Cross-cultural quest for personal freedom
Deranged Marriage: A Memoir
By Sushi Das Bantam Australia, 304pp, $34.95
INa recent column for this newspaper, author Nikki Gemmell shared some advice from her mentor, novelist Glenda Adams: ‘‘ The hardest thing is to get the reader to keep turning the page, to not bore them.’’
Sushi Das’s memoir, Deranged Marriage, captivates from the short opening prologue. Das, who is opinion page editor at The Age newspaper in Melbourne, is once again 12. She is Indian and she will have, like her mother and ancestors before her, an arranged marriage. The problem is, this is not what the Indianborn, British-reared Das wants.
With that, the tension is perfectly set: will the intelligent and wilful Das succumb to an arranged marriage, the thought of which fills her with dread, or will she defy the hefty, stifling weight of family and social expectation, not to mention centuries of tradition, and refuse? I’ll leave it to readers to find out for themselves.
Das’s book is a detailed consideration of the intricacies of Indian arranged marriages and the challenges inherent in maintaining such customs in a Western context.
She reflects on the meaning of marriage and grapples with whether a Western marriage is better than an arranged one.
Contemporary statistics and policies on arranged marriages more broadly are briefly provided halfway through the book, the only time Das’s personal story breaks stride.
The information raises questions pertinent to migrant countries such as Britain and Australia: How far should cultural respect extend? Whose customs should prevail? If, when or how should government intervene to protect individuals?
These are important questions but they do present an unwelcome interruption as Das has just bravely rejected one suitable boy, only for another, even more suitable boy, to appear.
As she notes wryly, he is a ‘‘ suitable boy for an unsuitable girl’’, a girl who is now a young woman with plans for university and freedom, not marriage to an Indian born and reared doctor.
Deranged Marriage, however, is not just about marriage. It also offers invaluable insights into Indian culture and the migrant experience, particularly for girls and women.
If there is a theme that defines this book, though, it is courage. Writing such a deeply personal account of your life, let alone of the lives of your family, who are part of a particularly strong, close-knit community, is a courageous act.
A few examples: Das’s non-Englishspeaking mother leaves her family and migrates to England with a new baby to join a husband she has barely seen since marriage; her father struggles to navigate and reconcile his love for his children with the bonds of community and tradition; Das and her sister Vin make brave, though different, decisions regarding marriage. And the entire family is courageous in its response to regular incidents of racism.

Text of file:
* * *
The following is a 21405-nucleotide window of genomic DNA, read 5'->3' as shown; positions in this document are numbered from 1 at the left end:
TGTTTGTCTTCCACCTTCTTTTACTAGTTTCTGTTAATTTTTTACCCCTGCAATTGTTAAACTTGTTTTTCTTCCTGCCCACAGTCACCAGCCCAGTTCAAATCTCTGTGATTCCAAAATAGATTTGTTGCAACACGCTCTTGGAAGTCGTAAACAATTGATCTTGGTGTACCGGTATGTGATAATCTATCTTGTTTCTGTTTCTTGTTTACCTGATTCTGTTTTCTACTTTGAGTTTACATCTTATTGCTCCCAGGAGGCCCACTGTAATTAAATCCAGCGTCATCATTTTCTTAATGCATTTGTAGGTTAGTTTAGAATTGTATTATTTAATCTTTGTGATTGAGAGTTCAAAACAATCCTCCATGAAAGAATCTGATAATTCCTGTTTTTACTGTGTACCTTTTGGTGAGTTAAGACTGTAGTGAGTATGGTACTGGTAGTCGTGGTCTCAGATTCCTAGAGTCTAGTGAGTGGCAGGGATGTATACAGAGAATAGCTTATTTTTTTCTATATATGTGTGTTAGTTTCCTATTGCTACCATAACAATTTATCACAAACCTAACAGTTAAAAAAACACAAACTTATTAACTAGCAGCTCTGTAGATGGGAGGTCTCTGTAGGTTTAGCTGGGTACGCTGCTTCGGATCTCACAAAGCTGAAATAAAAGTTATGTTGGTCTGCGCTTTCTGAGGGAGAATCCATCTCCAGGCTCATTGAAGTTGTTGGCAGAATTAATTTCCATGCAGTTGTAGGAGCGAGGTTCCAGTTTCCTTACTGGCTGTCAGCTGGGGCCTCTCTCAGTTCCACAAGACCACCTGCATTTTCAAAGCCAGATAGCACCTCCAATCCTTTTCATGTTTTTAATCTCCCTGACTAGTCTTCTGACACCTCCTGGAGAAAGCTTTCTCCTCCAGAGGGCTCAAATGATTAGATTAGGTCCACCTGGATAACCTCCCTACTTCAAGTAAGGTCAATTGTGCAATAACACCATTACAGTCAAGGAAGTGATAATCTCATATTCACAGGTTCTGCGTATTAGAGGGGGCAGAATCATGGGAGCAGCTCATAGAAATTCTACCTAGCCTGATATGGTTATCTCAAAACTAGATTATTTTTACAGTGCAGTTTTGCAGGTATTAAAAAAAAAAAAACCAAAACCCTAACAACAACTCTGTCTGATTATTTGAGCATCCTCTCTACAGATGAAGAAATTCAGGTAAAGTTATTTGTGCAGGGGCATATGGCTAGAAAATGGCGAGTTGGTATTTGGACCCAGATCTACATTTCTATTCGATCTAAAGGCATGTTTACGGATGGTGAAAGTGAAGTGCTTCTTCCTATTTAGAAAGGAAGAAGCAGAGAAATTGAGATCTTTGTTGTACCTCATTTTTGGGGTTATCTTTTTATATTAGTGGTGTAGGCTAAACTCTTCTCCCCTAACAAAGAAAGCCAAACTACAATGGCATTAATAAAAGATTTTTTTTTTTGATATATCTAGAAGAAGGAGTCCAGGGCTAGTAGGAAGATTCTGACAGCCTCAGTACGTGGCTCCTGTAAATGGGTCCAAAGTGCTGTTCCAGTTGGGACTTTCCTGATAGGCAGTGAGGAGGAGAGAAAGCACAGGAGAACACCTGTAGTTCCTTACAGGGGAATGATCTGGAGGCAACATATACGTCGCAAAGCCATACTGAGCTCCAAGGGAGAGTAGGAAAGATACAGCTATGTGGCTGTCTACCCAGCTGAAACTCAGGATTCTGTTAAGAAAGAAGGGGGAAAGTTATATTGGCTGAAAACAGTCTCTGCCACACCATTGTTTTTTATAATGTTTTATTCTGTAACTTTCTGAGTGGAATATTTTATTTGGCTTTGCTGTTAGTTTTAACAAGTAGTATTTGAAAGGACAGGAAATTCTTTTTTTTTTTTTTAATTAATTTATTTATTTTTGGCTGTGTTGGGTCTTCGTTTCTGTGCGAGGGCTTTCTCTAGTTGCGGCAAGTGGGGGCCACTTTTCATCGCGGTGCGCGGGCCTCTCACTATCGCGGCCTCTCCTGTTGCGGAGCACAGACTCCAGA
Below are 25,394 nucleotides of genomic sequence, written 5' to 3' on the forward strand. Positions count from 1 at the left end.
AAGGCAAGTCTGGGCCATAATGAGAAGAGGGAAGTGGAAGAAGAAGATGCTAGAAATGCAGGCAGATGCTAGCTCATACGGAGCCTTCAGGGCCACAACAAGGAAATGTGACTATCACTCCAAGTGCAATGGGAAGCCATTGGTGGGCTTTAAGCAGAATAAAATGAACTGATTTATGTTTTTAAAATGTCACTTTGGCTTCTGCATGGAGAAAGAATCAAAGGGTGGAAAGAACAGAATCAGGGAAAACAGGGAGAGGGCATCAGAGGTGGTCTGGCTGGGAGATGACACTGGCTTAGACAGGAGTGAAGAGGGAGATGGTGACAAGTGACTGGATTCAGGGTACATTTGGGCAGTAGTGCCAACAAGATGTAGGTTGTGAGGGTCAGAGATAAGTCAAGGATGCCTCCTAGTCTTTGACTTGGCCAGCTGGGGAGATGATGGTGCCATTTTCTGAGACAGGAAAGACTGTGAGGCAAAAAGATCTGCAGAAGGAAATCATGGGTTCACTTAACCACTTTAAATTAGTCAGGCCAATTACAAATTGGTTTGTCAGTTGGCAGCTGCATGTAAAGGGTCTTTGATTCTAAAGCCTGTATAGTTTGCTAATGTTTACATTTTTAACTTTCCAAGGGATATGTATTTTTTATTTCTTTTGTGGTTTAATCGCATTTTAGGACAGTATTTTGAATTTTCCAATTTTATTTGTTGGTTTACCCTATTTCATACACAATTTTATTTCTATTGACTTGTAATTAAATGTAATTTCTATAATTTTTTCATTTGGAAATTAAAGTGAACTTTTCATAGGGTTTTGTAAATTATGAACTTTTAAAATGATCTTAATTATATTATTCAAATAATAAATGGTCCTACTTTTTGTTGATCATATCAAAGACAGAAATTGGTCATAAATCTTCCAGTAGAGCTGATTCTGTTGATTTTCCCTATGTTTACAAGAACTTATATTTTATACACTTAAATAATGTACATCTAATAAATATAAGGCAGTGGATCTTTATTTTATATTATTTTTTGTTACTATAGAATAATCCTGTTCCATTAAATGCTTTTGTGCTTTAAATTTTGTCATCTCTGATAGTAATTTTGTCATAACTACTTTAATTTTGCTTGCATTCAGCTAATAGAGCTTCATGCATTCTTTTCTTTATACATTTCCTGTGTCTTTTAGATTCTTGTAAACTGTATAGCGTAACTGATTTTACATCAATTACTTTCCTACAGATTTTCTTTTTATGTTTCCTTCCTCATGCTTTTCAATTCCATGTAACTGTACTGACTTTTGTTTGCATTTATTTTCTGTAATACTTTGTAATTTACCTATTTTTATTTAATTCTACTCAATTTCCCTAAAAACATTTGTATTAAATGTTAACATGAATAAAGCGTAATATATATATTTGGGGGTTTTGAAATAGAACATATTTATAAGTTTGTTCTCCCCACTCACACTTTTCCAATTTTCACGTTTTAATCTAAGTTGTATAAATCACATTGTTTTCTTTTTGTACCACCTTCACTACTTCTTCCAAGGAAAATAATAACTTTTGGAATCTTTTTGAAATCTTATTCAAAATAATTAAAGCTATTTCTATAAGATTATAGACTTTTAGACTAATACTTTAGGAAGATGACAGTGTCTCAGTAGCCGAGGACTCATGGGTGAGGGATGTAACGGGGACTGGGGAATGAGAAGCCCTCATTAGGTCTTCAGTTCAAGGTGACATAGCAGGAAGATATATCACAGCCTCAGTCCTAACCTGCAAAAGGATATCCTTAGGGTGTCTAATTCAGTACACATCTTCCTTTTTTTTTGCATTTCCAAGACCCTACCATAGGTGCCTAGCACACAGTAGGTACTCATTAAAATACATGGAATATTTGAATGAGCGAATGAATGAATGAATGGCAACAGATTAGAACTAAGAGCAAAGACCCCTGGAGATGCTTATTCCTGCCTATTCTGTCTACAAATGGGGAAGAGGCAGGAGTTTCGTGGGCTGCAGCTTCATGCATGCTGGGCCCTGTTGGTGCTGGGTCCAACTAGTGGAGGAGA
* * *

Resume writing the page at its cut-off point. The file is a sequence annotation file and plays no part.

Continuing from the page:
The teenage Das’s courage in following the Reader’s Digest Family Health Guide and Medical Encyclopedia advice to ‘‘ slap then hug’’ her hysterically upset mother provides one of many lighter moments. Indeed, at times Deranged Marriage is reminiscent of Judith Lucy’s The Lucy Family Alphabet: an intensely personal family account laced with humour and sorrow.
But Das’s book also reminds me of another page-turner, albeit a work of fiction: Anna Funder’s All That I Am. What renders both books great is their grounding in fact and the questions they directly and indirectly pose for our societies. Where Funder asks: how do and should we treat our refugees, Das asks: how do and should we treat our migrants? Where Funder asks: are we guarding our democracy and freedom of speech, Das asks: are we guarding the freedom of our women?
Notably, both Funder and Das portray strong women in what has been a memorable year for Australian female authors and characters (consider also Gillian Mears’s Foal’s Bread and Frank Moorhouse’s Cold Light). But the true power of their work lies in charting the complicated interplay between women and men, presenting the stories of people. Das’s journey is not just hers but also her father’s and her family’s.
In a year marred by ugly and ill-founded debates over alleged sexism and misogyny in politics, and ongoing claims of women’s under-representation in literature and theatre, it is refreshing to reflect on books, including Deranged Marriage, which tell the stories of women — and men — so respectfully and so well.